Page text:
In a recent opinion piece in Nature Magazine, (July 20, 2010), Gerald Koocher and Patricia Keith-Spiegel report on the results of a survey seeking to understand the behaviors and interventions of scientific researchers who suspect colleagues of scientific misconduct. Funded by a grant from the Office of Research Integrity (ORI), the confidential, online survey was fielded among investigators funded by the U.S. National Institutes of Health.
The survey results indicated that there is a much higher rate of informal intervention into cases of suspect misconduct than expected: nearly two-thirds (63%) of survey respondents who had suspected research misconduct intervened in some way. In addition, many of those who took action reported satisfaction with the results of their interventions: 28% reported that they had been able to resolve the problem, and the chances of a positive or negative outcome were approximately even. Equal numbers of respondents indicated that their interventions led them to gain or lose respect. As the researchers point out, these results complicate earlier studies suggesting that researchers tend to avoid intervention to protect their careers.
The Nature piece sheds light on a number of issues raised in other recent research on research misconduct. A central question, and one highlighted by the article’s authors, is whether there needs to be greater attention to “‘lesser’ forms of responsible research” that may be more easily observed by colleagues working together on a research project than willful cases of fabrication and falsification. Yet another question is whether formal compliance measures need to be supplemented by additional, socially-enforced norms and values within scientific and professional communities.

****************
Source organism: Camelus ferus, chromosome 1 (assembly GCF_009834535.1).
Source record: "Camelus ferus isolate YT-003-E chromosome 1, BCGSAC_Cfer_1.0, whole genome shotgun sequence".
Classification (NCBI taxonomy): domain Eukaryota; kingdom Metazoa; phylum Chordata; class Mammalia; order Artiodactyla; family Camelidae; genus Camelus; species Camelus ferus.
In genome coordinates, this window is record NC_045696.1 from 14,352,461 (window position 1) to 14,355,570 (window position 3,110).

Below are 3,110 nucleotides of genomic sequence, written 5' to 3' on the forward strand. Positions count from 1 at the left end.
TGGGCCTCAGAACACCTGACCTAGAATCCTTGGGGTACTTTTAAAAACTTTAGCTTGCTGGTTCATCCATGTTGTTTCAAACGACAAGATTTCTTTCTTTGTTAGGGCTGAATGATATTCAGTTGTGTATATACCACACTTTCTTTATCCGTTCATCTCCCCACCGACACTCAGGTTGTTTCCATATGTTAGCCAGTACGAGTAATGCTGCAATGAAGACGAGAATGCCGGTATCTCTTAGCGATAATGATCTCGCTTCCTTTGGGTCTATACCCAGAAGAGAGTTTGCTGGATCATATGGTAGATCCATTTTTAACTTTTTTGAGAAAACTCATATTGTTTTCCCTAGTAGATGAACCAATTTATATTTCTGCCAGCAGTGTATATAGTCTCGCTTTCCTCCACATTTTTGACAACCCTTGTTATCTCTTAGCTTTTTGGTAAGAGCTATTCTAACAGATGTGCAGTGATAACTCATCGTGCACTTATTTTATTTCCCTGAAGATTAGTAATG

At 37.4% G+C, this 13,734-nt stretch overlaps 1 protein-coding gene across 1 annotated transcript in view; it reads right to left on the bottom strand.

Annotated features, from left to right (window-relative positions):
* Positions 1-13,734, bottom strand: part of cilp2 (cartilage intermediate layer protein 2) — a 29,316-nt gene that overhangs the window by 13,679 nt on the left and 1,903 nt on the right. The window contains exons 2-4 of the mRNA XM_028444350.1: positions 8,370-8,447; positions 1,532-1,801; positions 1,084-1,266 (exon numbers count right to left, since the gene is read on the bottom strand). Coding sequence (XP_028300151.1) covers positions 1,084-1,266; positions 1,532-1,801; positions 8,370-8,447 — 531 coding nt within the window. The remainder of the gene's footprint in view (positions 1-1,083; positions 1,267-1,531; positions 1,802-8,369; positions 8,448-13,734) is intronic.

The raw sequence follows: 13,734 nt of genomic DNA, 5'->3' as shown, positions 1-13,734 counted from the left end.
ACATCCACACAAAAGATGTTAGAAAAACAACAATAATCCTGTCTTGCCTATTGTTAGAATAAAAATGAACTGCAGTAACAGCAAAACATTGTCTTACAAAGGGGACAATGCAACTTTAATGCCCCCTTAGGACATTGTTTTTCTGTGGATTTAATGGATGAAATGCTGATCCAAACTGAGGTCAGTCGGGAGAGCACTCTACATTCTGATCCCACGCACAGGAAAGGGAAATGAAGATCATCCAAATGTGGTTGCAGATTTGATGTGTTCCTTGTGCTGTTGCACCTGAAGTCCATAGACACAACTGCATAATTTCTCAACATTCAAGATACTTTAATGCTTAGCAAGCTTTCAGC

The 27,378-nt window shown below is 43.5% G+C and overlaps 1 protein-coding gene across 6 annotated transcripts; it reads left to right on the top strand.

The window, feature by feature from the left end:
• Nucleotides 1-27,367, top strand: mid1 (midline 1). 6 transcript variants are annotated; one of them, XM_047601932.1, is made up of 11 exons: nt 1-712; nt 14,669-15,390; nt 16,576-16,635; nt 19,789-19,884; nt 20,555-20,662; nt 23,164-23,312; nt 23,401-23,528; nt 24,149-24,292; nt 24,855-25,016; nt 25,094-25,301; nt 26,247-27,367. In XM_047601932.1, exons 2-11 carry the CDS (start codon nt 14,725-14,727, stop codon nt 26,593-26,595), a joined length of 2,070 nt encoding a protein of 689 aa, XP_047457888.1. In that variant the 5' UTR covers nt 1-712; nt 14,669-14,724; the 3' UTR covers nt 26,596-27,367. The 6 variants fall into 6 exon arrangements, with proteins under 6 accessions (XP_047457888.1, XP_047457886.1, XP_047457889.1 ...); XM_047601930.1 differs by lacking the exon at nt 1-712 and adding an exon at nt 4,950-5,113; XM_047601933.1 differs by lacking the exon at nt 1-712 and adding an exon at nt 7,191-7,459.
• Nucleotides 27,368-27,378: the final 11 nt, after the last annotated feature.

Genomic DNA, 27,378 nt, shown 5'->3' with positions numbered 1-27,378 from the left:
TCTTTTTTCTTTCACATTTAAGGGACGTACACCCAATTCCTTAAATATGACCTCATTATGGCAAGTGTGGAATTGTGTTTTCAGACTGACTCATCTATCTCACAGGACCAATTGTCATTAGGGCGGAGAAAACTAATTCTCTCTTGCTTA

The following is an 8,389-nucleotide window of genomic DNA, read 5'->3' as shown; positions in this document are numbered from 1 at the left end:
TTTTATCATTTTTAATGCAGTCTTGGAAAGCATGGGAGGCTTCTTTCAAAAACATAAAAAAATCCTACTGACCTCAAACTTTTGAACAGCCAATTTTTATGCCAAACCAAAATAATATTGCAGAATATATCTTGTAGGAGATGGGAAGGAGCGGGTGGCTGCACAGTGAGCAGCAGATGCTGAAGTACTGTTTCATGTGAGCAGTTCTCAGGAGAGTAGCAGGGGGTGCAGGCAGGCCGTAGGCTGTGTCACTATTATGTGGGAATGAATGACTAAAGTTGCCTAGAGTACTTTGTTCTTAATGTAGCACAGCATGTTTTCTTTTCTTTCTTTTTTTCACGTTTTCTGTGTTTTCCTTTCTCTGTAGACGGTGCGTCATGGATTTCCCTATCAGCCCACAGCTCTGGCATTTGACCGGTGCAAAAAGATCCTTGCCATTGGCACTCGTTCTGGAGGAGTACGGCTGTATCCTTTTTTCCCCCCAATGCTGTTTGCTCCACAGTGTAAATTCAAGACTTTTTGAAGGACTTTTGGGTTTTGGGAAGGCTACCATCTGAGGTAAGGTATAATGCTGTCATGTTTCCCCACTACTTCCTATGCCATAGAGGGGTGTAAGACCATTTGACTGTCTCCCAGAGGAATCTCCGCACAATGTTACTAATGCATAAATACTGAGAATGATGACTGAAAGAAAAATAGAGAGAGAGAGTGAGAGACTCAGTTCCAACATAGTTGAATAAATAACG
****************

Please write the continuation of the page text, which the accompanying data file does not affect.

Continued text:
The survey report offers an opportunity for reflection and discussion among members of institutions seeking to promote a strong culture of research integrity. The following questions might serve as a starting point for this discussion:
- What steps can institutions take to promote open and informal discussions among colleagues and graduate students about questionable research practices and suspected acts of misconduct?
- How can institutions balance the need for compliance and formal investigation of research misconduct with a culture of openness and honest discussion?
- What models for “difficult discussions” about research integrity exist at your own institution? Where should these discussions take place—in the context of formal research training for graduate students, within the mentoring and advising relationship, programs supporting professional development, peer mentoring programs?
Program Manager, Project for Scholarly Integrity
Council of Graduate Schools